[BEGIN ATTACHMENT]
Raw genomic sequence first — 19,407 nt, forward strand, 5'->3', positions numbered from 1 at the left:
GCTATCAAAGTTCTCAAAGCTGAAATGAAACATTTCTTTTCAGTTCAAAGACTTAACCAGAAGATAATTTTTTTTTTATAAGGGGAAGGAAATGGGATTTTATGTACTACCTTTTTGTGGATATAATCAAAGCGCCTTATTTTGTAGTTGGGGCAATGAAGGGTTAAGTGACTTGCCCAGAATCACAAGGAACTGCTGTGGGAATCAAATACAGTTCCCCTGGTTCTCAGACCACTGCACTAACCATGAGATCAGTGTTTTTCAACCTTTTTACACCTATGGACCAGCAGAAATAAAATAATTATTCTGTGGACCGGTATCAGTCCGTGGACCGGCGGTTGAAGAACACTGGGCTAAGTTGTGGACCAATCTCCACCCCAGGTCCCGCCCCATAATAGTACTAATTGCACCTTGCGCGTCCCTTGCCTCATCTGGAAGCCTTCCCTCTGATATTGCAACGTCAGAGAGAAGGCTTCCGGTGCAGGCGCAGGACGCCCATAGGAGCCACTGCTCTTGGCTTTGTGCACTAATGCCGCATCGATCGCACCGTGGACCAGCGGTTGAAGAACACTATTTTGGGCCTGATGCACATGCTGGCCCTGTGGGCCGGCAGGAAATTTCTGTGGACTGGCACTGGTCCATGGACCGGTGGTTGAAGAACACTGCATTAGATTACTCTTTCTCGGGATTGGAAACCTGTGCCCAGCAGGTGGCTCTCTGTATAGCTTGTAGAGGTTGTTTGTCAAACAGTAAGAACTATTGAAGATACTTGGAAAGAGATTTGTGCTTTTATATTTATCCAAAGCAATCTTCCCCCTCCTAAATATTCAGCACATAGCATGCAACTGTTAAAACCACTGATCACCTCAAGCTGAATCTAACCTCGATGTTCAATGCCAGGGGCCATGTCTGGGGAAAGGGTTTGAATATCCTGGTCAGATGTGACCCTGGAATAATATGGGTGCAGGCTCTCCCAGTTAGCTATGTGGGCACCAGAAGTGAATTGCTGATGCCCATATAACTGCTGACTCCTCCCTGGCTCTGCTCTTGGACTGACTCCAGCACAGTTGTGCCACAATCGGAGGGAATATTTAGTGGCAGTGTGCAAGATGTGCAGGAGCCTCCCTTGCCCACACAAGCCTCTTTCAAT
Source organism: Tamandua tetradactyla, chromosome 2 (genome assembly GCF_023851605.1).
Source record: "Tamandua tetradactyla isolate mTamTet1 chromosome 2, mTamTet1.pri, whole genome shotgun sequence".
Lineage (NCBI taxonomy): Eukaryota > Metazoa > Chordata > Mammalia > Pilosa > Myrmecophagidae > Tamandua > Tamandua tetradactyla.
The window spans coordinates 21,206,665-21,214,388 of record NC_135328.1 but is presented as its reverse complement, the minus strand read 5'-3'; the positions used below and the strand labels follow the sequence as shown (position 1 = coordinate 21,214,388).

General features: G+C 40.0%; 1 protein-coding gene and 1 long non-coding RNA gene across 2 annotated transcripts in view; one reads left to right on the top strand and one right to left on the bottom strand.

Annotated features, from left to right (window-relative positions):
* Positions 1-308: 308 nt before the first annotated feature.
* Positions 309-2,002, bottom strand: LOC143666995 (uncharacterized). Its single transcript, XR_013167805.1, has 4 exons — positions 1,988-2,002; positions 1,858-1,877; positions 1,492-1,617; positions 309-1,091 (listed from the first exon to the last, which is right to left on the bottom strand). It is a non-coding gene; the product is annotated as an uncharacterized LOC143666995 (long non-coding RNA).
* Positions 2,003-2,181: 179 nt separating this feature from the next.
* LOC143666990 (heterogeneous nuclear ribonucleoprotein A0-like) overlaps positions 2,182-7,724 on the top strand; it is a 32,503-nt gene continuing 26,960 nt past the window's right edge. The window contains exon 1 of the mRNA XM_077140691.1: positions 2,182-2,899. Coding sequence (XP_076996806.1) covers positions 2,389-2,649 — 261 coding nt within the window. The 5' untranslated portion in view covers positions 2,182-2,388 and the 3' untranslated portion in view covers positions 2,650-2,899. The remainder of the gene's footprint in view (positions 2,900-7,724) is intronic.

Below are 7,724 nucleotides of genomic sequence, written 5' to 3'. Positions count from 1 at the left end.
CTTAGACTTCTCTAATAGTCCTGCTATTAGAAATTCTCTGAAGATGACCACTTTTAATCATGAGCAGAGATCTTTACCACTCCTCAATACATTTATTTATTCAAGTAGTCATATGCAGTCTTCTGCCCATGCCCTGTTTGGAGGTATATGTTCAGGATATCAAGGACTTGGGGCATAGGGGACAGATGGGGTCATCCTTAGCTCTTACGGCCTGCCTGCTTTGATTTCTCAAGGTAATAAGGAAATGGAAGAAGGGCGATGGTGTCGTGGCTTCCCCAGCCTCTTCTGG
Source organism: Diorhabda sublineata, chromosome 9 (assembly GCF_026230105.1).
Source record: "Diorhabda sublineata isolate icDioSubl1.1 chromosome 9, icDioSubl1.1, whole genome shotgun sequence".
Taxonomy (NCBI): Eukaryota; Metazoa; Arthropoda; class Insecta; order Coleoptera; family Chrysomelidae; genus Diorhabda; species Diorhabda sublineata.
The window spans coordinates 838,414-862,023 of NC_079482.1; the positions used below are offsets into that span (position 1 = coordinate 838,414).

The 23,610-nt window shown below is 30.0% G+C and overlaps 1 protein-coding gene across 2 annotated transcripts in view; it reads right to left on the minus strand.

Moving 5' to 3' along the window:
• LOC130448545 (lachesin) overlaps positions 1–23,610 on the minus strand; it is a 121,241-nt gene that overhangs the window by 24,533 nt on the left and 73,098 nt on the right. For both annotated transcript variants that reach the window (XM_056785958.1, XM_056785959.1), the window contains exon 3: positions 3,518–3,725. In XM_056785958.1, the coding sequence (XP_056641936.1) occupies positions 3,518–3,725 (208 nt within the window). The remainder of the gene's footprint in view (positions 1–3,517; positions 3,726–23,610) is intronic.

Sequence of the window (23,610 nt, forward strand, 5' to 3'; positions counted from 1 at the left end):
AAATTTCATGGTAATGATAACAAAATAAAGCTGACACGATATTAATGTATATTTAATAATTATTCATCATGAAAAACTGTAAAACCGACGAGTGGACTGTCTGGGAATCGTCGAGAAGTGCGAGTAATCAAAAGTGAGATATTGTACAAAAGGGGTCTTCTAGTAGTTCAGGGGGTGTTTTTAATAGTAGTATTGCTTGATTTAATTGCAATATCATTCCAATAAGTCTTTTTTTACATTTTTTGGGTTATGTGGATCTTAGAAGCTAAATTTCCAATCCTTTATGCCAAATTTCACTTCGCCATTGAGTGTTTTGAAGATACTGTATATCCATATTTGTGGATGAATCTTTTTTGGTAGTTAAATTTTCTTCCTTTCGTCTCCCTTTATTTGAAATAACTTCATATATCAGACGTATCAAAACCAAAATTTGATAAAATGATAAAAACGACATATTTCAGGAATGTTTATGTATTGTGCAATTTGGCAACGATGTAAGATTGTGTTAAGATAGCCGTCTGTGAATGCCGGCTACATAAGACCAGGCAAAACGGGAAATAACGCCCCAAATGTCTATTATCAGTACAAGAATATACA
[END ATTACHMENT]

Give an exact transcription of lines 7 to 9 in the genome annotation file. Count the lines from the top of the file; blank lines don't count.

General features: G+C 40.0%; 1 protein-coding gene and 1 long non-coding RNA gene across 2 annotated transcripts in view; one reads left to right on the top strand and one right to left on the bottom strand.

Annotated features, from left to right (window-relative positions):
* Positions 1-308: 308 nt before the first annotated feature.